Sea levels rose as much as 2 feet this summer along the US East Coast

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Washington, September 12 (ANI): Reports indicate that sea levels rose as much as 2 feet (60 centimeters) higher than predicted this summer along the US East Coast, surprising scientists who forecast such periodic fluctuations.

According to National Geographic News, though the immediate cause of the unexpected rise has now been solved, the underlying reason remains a mystery.

Usually, predicting seasonal tides and sea levels is a pretty cut-and-dried process, governed by the known movements and gravitational influences of astronomical bodies like the moon, according to Rich Edwing, deputy director for the Center for Operational Oceanographic Products and Services at the US National Oceanic and Atmospheric Administration (NOAA).

But, NOAA's phones began ringing this summer when East Coast residents reported higher than predicted water levels, much like those associated with short-term weather events like tropical storms.

These high seas persisted for weeks, throughout June and July.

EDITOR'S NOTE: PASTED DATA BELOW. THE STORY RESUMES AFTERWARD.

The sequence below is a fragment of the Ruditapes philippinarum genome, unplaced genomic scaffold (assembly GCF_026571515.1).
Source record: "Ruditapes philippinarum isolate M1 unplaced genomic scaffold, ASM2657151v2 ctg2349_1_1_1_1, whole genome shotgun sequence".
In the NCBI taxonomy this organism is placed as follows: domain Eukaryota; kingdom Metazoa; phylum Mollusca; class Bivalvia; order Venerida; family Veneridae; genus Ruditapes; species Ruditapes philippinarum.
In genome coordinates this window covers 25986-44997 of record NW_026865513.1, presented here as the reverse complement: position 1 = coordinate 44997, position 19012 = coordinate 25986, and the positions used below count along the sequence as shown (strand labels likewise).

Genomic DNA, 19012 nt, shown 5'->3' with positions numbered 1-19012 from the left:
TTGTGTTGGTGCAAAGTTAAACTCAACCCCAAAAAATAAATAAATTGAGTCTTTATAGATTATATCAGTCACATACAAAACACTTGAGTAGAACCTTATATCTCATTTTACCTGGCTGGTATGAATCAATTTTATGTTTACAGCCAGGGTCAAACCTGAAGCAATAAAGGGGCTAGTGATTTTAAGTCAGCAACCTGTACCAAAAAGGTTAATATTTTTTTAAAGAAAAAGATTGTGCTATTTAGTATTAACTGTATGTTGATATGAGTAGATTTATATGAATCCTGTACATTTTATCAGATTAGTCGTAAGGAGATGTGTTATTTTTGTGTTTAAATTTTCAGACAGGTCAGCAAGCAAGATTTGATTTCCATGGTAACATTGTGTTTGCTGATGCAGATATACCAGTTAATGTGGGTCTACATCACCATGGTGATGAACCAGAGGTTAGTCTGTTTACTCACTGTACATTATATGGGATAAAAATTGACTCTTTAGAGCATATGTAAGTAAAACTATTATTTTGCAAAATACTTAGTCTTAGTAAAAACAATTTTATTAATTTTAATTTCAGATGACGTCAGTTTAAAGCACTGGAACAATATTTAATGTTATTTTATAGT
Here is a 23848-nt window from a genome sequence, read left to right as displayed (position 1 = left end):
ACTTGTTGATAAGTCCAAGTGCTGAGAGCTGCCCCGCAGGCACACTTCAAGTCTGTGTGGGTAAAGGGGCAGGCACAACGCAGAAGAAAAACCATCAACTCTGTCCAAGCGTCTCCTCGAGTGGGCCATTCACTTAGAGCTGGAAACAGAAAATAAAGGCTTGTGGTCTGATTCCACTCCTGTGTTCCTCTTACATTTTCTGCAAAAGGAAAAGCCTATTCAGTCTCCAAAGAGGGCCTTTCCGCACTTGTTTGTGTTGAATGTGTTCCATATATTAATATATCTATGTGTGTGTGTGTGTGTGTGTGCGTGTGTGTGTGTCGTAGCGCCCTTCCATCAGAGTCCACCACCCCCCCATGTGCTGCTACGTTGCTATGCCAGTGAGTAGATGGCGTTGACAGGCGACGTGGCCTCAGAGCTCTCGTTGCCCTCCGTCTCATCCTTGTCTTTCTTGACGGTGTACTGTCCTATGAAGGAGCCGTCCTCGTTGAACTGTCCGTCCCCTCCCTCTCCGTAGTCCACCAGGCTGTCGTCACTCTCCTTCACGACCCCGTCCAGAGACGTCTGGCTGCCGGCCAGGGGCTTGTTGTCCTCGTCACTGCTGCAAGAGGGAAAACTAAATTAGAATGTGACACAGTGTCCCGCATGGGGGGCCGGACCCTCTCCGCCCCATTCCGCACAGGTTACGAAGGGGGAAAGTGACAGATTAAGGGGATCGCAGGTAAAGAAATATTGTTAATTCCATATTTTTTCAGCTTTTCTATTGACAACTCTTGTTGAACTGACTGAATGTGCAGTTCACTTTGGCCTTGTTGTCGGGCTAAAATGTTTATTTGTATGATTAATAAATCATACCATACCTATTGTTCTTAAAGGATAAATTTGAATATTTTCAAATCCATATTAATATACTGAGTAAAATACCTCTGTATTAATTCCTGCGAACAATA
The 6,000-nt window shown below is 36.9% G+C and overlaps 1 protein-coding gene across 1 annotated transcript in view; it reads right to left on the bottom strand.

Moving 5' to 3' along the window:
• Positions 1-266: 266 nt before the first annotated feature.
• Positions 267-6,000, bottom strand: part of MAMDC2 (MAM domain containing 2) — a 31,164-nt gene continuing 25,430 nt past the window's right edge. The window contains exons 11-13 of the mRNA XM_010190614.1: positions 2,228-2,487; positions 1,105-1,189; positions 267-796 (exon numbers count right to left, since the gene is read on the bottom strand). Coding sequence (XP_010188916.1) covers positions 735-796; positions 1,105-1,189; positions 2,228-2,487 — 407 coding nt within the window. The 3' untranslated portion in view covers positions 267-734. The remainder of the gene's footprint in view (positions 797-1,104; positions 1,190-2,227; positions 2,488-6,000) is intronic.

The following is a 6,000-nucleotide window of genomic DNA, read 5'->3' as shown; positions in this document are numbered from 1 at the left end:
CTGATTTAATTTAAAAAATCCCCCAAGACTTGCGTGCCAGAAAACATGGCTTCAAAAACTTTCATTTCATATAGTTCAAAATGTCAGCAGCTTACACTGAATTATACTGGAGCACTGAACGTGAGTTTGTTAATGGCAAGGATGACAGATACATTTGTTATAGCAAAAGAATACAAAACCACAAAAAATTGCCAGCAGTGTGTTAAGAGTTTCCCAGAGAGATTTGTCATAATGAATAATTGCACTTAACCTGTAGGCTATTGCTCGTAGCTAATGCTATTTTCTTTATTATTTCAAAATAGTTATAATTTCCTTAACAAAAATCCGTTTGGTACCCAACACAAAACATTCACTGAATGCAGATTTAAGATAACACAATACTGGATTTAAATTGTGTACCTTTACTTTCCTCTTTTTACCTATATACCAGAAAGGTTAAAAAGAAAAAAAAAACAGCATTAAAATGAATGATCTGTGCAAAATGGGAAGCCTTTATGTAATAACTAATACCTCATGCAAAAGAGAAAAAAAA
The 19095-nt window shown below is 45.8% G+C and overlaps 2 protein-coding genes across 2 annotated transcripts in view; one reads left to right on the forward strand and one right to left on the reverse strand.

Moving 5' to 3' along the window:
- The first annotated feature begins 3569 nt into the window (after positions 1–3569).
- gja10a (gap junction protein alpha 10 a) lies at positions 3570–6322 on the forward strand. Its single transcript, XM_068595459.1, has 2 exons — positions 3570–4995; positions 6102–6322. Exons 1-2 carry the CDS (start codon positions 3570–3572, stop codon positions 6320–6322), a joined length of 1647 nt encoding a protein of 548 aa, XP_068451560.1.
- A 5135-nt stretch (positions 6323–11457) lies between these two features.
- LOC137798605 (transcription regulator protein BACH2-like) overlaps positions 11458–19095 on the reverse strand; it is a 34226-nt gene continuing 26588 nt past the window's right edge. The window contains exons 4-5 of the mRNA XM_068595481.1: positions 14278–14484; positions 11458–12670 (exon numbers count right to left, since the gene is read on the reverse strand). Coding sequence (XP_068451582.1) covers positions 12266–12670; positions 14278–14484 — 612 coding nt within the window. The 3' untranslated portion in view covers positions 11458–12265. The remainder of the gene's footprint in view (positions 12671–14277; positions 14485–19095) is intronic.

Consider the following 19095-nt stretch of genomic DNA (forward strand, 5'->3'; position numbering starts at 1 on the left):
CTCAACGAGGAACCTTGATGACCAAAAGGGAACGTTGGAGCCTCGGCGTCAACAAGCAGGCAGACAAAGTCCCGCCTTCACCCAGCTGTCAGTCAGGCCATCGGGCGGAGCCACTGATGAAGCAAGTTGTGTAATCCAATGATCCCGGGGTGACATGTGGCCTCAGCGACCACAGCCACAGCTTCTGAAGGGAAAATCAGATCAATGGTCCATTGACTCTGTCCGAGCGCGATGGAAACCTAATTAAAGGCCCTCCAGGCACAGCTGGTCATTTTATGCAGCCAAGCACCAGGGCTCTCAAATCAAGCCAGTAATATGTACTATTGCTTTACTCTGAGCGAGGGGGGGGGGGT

The startling rise caused only minor coastal flooding, but puzzled scientists.

Now, a new report has identified the two major factors behind the high sea levels-a weakened Gulf Stream and steady winds from the northeastern Atlantic.

The Gulf Stream is a northward-flowing superhighway of ocean water off the US East Coast.

Running at full steam, the powerful current pulls water into its "orbit" and away from the East Coast.

But this summer, for reasons unknown, "the Gulf Stream slowed down," Edwing said, sending water toward the coasts-and sea levels shooting upward.

Adding to the sustained surge, autumn winds from the northeastern Atlantic arrived a few months early, pushing even more water coastward.

The higher waters caused inconveniences for some anglers and boaters and rearranged a bit of shoreline.

"A couple of sand beaches we'd normally fish from were eaten up. And the volume of water was higher than it normally would be," said Paulie Apostolides, owner of Paulie's Tackle in Montauk on New York State's Long Island.

Even before the new report, released by NOAA on September 2, Apostolides said that many local fishers had already attributed the sea level rise to the "ferocious" winds from the northeast. (ANI)

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